(This blog post originally appeared on Huffington Post) After I teach my picky eater program in people’s offices, many parents ask (some beg) me to move into their homes. Lately, I’ve started thinking about a “break-your-picky-eater-from-the-inside” job. It wouldn’t be hard. I’d need about a week. Step One: What’s the problem? I’m going ask you about your picky eater, but truthfully, I already know what you’ll say. Chances are you are cooking two, three or four meals and snacks to get the kid “to just eat something.” I’m almost positive you have distracted, negotiated, begged or bribed your kid to eat because sending him or her off to bed without dinner […]
Have you read this article? http://parenting.blogs.nytimes.com/2012/07/09/parents-of-picky-eaters-its-not-your-fault/ If you have a picky eater, read it. Do you feel the same way Ms. Lucianovic feels? She makes some excellent points about picky eaters, but truth be told I felt sad after I read it. I don’t want Ms. Lucianovic or any other parent of a picky eater to feel the way she describes, but I know they do. More often than not parents of picky eaters who see me for the first time cry. They are exhausted, confused and worried about the nutritional health of their children. I offer them hope, support and a plan. And the majority of the time there is […]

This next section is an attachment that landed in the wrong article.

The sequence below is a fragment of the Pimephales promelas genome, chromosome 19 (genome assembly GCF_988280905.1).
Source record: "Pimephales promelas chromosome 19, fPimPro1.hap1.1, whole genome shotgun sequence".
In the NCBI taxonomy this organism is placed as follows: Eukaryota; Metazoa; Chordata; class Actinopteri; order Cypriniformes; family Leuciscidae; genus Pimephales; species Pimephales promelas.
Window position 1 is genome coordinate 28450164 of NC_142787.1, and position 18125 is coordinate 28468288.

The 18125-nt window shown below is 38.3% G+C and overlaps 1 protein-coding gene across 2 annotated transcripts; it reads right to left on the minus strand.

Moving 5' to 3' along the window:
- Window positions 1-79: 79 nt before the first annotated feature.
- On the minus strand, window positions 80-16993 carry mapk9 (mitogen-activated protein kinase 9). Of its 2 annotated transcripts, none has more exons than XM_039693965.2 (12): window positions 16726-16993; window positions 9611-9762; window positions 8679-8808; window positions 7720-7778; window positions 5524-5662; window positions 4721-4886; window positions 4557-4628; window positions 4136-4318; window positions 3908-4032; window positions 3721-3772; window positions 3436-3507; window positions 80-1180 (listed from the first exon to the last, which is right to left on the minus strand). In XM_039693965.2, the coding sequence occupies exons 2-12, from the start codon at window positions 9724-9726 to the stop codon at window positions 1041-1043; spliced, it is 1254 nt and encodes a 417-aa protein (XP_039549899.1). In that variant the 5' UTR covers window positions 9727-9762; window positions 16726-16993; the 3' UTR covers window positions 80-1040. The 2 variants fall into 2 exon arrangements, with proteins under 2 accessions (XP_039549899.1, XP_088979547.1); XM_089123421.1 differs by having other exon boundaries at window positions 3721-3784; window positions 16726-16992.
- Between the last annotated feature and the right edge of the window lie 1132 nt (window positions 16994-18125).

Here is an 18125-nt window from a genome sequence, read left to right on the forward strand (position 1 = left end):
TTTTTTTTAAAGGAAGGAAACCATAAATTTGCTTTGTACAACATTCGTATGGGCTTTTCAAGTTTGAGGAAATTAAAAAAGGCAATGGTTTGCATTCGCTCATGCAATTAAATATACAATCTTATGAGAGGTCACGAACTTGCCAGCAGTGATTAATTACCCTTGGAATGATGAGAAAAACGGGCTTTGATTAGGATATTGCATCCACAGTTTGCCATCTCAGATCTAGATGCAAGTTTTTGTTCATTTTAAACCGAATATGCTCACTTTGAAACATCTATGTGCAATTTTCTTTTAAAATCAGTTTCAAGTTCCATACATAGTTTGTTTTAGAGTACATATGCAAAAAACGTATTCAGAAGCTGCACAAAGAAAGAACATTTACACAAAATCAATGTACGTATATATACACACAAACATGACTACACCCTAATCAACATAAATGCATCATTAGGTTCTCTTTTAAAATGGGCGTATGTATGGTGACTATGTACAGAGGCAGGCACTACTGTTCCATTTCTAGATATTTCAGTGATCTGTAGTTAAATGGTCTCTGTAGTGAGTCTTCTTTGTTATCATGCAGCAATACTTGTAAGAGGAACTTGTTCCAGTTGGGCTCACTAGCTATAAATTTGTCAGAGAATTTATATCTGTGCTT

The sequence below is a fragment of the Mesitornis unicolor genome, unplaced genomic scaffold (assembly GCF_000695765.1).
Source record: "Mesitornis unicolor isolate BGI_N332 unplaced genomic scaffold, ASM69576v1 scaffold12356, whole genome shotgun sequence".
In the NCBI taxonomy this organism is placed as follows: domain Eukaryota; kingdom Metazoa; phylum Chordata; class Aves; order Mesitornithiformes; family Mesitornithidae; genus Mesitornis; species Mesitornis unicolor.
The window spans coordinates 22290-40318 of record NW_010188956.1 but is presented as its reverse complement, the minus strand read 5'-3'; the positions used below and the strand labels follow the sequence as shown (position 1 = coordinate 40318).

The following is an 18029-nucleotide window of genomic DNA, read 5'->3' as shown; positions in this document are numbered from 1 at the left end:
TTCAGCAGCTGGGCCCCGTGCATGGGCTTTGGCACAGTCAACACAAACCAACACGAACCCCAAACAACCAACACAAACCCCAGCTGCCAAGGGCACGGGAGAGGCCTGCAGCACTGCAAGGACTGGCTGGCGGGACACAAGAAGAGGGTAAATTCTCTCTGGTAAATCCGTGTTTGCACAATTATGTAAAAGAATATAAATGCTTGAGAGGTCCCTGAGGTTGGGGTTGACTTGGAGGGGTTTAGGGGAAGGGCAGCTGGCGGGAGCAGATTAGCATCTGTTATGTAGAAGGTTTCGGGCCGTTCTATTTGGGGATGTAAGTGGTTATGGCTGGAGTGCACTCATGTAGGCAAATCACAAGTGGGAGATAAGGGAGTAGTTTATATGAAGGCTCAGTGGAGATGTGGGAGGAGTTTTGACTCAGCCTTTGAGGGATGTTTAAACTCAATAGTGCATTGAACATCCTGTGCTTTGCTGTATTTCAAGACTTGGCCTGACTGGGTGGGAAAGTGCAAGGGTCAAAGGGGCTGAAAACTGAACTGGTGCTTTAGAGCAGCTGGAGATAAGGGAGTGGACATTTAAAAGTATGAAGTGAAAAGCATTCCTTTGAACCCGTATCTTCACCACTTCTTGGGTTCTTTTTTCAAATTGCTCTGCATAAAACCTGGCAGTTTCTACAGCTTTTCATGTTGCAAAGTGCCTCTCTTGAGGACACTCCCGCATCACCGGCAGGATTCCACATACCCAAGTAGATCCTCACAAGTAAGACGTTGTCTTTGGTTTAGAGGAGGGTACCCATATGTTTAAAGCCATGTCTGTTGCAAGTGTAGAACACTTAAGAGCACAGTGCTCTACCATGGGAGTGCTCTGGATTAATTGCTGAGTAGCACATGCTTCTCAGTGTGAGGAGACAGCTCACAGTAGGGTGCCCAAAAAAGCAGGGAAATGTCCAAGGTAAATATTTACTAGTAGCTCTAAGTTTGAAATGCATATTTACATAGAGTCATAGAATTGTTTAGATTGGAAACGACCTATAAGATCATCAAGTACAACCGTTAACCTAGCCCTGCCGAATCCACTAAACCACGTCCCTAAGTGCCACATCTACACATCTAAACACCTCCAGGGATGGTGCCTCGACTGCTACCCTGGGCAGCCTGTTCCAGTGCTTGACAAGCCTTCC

There are two reasons why my favorite meal of the day is breakfast. First, I’m about the biggest omelet and pancake fan around. Second, breakfast provides some wonderful opportunities to insert important vitamins, minerals and fiber from fruits and vegetables for your family. Kids may be more accepting of certain fruits and vegetables when they become part of some basic breakfast fare. Try these ideas: 1.) EGGS: Scramble eggs with spinach and cheese, tomatoes and mushrooms or avocado and lean ham. 2.) PANCAKES: Whip up whole wheat pancakes with a sprinkle of ground flax seeds. Add blueberries, bananas or sweet potato (Sweet potato pancakes are divine! Make them this week.) […]
I made oatmeal, roasted almonds and white raisins and a little kale smoothie on the side for breakfast this morning. One kid ate it. One kid didn’t. The one that didn’t politely asked for something else. I lovingly said no and explained this was breakfast. The kid chose not to eat and went to school. I didn’t say a thing. This is the division of responsibility in action; you provide the food, the child decides whether they eat…or not. Please don’t become a short order cook.